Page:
Letter to Herald.

Editor,

When my 8 year old autistic son was out with his carer today I had taken the very rare opportunity to put on the T.V. when I happened across a live “debate” from the Scottish Parliament on Autism Awareness. As I ran round after my son later on I was experiencing a subconscious anger that on reflection was arising from what I had watched from Edinburgh earlier. Let me briefly explain why.
Firstly, the debating chamber was largely empty reflecting the importance level attached to the topic. The debate had been set up by Mark McDonald MSP, who is an autism parent and whom has to be admired for combining these twin roles. I am not sure of the nature of his child’s ASD but I would never be able to travel away to another area to do a job like his. The support is quite simply not available to us here. Mark was praised by all contributors for raising the topic of autism awareness and I would agree. It is good to have an autism parent at the centre of political events. I heard Malcolm Chisholm’s speech in its entirety and while who ever wrote it made some reasonable points the speed at which he read it again made me feel like it was a chore rather than a duty. Now if this was because of rules about debating time or the like, it left me wondering why more time could not be given to allow a fuller account of his speech? It might have been for the same reason as the poor turn out? That’s just a feeling I was left with though. Malcolm also kicked off by explaining his office had been very late in finding out about the debate and thought it was on another day. Great! This is parliament with all the mod cons of the day, not a village council! For the next while politicians of various parties spoke with varying degrees of impact. Many of their constituency real life examples mentioned did not appear to reflect the complexity of our lives but I know from experience it is really difficult to give a meaningful account of some of the less straight forward issues. In the limited bit I watched a common theme was the progress of the Scottish autism strategy and the benefits of initiatives like the Autism Tool Box and autism friendly cinema. Realistically most conceded that more needs to be done. While I welcome all these things I would also have to say that much, much more has to be done to make Scotland an Autism Friendly country. We are starting to have the discussions via the strategy but much of this is window dressing. Honestly how many authorities have met their 2 year targets fully and had this corroborated by a truly independent analysis? At the sharp end many of the parents I meet and correspond with are not having a good time with education, diagnostic services, social work support, welfare benefits, sibling supports, post school support, leisure and social facilities. Many of the game changers are the costly elements like proper ASD friendly education, not adapted mainstream facilities, environmental considerations at a structural level in all services, fit for purpose support packages for families, early specialist interventions, more specialist professionals.The people extolling the virtues of current developments tend to be policy makers and professionals. There is something of a disconnect between them and those living with ASD.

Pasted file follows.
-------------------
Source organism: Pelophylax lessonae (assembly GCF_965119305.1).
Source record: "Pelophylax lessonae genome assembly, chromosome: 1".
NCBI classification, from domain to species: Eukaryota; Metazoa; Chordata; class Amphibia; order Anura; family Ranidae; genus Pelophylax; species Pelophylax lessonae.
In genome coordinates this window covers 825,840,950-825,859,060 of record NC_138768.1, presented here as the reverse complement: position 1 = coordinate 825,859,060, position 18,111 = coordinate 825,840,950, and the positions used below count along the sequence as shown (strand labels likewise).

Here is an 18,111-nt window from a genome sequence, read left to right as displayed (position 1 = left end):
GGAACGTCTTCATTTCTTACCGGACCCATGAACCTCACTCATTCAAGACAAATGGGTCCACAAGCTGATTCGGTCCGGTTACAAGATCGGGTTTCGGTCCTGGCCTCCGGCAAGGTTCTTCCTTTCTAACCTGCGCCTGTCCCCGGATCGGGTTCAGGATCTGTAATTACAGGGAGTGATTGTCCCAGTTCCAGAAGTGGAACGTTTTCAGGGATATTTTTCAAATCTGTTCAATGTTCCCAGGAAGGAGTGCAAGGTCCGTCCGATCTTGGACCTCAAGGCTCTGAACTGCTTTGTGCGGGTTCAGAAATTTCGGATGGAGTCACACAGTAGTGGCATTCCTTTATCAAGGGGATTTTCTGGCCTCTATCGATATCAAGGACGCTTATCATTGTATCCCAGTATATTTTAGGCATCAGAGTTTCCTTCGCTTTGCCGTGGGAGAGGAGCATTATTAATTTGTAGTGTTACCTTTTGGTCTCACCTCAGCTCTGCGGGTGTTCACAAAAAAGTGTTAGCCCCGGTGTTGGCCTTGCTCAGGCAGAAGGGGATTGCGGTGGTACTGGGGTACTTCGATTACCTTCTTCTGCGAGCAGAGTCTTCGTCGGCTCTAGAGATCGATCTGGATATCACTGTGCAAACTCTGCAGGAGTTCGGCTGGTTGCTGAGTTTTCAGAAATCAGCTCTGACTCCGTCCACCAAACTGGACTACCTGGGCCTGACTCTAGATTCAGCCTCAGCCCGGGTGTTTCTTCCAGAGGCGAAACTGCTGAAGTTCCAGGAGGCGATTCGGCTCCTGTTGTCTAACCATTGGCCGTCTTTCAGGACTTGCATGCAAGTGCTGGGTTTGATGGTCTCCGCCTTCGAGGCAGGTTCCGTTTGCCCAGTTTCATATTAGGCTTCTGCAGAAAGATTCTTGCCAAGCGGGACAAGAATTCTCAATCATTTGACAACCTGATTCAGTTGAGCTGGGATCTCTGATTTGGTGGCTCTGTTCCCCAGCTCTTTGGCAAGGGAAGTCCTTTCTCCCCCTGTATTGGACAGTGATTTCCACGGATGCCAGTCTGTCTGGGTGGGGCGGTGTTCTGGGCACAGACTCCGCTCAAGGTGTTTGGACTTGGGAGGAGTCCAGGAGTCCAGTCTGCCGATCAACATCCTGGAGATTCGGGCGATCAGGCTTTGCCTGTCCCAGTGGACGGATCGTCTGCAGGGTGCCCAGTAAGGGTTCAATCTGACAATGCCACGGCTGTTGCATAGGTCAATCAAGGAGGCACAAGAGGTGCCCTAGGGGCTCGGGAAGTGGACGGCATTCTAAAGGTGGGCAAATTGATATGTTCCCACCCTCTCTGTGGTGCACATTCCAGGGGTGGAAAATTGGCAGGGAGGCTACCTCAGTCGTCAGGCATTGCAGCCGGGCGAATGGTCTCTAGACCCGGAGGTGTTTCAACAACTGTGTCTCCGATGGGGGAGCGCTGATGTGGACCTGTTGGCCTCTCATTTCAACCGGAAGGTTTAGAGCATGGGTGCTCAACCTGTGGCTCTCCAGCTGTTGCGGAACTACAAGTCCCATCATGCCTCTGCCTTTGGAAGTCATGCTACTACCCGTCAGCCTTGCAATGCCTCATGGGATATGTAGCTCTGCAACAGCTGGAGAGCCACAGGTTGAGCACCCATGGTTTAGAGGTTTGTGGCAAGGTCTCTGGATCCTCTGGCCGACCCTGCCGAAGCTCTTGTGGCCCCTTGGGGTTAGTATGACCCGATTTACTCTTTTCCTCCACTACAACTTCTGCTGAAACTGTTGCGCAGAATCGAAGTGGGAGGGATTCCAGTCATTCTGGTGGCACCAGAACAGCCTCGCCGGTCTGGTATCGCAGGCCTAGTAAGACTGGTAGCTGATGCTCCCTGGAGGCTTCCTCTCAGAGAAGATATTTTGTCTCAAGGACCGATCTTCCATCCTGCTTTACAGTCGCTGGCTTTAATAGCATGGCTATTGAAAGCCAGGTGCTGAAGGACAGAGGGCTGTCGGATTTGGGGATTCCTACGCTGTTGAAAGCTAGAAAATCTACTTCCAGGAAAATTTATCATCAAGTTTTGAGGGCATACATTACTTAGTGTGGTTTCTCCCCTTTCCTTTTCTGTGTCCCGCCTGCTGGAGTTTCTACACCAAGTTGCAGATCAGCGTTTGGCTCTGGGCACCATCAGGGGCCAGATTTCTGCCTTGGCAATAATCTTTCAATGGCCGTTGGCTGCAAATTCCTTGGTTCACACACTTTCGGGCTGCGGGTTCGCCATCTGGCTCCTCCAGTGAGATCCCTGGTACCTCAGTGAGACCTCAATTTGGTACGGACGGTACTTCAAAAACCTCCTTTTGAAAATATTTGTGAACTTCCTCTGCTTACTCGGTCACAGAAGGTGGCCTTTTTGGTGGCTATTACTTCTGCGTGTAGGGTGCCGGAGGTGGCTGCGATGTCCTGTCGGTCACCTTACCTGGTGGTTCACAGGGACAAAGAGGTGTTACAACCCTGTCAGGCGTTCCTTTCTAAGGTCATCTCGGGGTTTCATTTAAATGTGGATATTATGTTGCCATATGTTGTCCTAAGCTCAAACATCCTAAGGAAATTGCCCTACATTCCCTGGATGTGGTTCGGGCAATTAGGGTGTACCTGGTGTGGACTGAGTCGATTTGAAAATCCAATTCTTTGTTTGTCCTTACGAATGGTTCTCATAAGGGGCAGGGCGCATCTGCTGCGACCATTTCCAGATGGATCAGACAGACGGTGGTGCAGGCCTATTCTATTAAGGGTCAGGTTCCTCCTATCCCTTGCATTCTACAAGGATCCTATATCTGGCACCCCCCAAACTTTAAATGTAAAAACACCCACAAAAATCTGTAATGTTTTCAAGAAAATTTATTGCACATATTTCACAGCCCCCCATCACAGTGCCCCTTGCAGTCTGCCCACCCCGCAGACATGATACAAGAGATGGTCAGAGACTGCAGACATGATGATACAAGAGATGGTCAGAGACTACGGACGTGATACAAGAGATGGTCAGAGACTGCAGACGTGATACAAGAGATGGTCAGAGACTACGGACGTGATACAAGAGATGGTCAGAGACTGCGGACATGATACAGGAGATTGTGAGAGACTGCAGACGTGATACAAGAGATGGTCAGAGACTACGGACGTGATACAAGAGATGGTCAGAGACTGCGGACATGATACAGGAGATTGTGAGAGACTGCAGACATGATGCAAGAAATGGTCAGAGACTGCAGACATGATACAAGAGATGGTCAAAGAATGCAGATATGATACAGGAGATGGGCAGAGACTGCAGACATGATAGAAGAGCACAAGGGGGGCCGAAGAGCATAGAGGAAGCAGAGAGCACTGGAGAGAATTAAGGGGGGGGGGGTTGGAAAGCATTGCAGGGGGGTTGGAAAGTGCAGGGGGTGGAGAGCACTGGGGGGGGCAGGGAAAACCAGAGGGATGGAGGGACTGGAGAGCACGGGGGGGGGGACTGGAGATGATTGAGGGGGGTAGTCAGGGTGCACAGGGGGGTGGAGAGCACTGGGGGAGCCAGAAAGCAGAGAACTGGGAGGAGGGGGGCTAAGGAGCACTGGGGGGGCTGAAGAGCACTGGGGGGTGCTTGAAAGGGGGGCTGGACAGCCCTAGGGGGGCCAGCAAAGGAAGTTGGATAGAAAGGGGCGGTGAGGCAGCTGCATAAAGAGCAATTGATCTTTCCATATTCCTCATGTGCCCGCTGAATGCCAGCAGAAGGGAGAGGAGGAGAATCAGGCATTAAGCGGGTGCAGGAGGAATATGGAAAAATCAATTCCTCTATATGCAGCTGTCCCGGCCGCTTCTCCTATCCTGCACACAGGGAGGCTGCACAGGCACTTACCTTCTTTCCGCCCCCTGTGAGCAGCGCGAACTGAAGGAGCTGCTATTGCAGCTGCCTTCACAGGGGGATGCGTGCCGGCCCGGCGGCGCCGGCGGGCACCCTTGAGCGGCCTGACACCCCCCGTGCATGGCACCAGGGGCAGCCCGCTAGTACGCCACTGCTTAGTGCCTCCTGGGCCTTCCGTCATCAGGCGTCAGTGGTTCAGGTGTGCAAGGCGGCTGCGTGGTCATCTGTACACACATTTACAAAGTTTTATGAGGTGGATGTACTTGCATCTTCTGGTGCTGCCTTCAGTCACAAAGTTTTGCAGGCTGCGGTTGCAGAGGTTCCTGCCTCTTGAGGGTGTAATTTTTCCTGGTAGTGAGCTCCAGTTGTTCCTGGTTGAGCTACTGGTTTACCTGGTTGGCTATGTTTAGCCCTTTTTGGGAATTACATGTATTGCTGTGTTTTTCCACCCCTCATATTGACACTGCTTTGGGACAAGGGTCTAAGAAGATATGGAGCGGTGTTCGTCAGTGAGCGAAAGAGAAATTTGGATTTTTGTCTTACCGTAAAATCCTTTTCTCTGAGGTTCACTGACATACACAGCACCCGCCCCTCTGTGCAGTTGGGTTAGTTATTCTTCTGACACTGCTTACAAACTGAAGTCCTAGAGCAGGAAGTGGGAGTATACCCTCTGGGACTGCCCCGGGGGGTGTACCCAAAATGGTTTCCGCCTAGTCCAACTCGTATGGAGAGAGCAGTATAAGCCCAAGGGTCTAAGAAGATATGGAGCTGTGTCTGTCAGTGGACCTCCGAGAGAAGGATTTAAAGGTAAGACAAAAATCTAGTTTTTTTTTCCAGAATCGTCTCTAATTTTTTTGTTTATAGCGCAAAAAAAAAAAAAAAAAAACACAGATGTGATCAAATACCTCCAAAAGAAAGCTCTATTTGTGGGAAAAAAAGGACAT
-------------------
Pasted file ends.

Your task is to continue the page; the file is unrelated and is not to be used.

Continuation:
Duncan F MacGillivray

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